If you are right, and the line really means to convey the sense that Frodo still is not aware on Gorgoroth that he's unlikely to come back, my only excuse is that I so *want* the line to mean the other thing I've *forced* it to mean that in my mind. I suppose that is very possible, for I really do want to like the scene! *rolleyes*
(Anonymous) at 2007-08-29 16:38 (UTC) (Link)
Quote:

In the scene above, when Frodo says "There'll be none for the return journey," I have always understood his reading of that line to mean that he was humouring Sam, pretending to go along with the fiction of "there and back again" for Sam' sake. When Sam says, "I don't think there will be a return journey" and they exchange looks, I have understood that to show that Sam is saying, "You don't need to pretend anymore, Mr. Frodo. I know there's no hope of coming back."
_____________________________________________________

This is exactly how I have always interpreted the ‘water-skin’ scene, Mechtild. For me, Frodo and Sam reach a new understanding here, when at last they are BOTH fully aware of the terrible reality of their situation - that they are unlikely to survive the Quest. Sam has come to understand what Frodo has known and accepted for some time. I think this short scene strengthens their bond of affection and comradeship in a poignant yet positive way; as Frodo takes Sam’s offered hand - ‘we know we are going to our deaths, but we will go on, and we will do what we have to do, together - no matter the cost.’ It’s very moving.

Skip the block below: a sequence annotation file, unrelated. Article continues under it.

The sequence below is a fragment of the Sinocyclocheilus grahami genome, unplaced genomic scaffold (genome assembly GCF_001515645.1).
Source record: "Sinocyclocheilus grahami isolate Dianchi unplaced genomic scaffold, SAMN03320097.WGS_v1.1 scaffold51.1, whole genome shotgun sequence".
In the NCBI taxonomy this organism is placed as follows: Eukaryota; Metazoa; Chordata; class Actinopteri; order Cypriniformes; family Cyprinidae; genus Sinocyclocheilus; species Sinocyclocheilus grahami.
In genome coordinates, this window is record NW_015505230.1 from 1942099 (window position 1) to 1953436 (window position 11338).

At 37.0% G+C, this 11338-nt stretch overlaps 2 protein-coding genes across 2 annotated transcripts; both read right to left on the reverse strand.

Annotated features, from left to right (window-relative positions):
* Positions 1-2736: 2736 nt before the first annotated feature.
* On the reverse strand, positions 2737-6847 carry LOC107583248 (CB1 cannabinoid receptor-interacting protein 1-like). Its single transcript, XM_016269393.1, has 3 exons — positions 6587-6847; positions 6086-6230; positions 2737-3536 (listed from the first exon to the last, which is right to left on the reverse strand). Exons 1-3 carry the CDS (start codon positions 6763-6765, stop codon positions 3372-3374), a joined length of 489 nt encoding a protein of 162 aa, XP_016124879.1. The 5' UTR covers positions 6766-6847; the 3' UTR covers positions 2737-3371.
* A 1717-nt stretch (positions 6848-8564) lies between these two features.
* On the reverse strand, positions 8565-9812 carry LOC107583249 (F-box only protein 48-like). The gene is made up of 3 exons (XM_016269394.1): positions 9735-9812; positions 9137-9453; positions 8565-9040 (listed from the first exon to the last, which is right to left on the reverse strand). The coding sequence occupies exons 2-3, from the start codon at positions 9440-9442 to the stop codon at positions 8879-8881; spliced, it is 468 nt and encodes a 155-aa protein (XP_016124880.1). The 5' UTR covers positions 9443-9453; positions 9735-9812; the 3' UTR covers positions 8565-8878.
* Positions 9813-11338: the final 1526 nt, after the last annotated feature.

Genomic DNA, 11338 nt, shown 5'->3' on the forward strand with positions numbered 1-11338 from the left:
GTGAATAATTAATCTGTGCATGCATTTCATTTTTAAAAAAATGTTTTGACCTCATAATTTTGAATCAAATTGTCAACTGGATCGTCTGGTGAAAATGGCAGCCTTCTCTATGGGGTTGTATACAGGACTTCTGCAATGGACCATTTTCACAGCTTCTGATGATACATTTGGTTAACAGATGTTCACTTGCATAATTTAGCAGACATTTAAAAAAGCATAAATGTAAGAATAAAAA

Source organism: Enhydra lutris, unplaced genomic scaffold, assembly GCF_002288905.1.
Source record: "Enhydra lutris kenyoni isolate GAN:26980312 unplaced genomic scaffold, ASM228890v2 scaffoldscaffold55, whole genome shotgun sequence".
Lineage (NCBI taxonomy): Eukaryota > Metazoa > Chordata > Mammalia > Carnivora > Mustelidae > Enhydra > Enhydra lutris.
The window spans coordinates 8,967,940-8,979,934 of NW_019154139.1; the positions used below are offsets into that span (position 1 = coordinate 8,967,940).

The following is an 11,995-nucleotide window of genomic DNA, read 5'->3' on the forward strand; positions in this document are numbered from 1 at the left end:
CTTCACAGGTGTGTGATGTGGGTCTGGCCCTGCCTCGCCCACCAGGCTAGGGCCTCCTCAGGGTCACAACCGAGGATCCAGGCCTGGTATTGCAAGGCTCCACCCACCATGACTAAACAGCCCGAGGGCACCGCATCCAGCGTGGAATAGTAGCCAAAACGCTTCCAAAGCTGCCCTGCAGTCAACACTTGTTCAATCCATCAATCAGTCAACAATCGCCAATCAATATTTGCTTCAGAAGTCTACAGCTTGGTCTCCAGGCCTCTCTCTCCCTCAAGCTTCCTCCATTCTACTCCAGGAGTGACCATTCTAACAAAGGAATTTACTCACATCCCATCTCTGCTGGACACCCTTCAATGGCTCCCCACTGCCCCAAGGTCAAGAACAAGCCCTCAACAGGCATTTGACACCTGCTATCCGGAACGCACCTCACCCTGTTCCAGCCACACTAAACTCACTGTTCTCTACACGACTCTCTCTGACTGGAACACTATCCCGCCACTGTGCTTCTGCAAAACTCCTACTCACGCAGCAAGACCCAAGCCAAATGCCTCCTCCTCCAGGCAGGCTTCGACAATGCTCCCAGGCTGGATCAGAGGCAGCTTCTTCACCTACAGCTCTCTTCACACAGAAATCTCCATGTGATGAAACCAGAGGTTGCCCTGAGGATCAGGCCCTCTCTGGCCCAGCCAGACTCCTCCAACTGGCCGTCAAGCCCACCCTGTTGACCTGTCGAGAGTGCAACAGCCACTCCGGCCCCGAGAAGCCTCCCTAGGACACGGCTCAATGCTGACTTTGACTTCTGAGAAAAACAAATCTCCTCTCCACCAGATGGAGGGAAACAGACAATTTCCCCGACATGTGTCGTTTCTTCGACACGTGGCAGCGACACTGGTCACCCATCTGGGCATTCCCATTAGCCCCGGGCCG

The added EE scene you mentioned, when Frodo baulks and announces 'I don't think I'll be coming back,' really jars with me. It seems that the film-makers just tossed it into the mix as an after-thought, without giving it serious consideration. For me it is contradictory and superfluous – even in the extended version of the film - as it has already been established that Frodo knows there will be no going back. As both yourself and Mews point out, I believe this is clearly displayed by Frodo’s expression in the earlier 'culvert' scene. Sam's 'There should be enough,' (lembas) prompts Frodo to ask 'For what?' 'The journey home,' Sam replies. Frodo says nothing (unwilling to shatter Sam’s sense of hope, perhaps), but his expression speaks volumes.

I have only recently listened to the BBC LOTR radio adaptation for the first time, and I cannot praise Bill Nighy’s Sam highly enough. But Sean Astin makes a fine film-Sam; loyal and stout-hearted, his love and concern for Frodo is written plain in his gentle eyes, and on his open, honest face.

Thank you for another excellent presentation, Mechtild.

Blossom.
Mechtild
mechtild at 2007-08-30 01:22 (UTC) (Link)
Thanks so much, Blossom. It is a real pleasure to hear from you.

I am glad, too, to hear you "read" the film scene the similarly.

I think this short scene strengthens their bond of affection and comradeship in a poignant yet positive way; as Frodo takes Sam’s offered hand - ‘we know we are going to our deaths, but we will go on, and we will do what we have to do, together - no matter the cost.’

That expresses better than I did what I was getting at. It *is* very moving.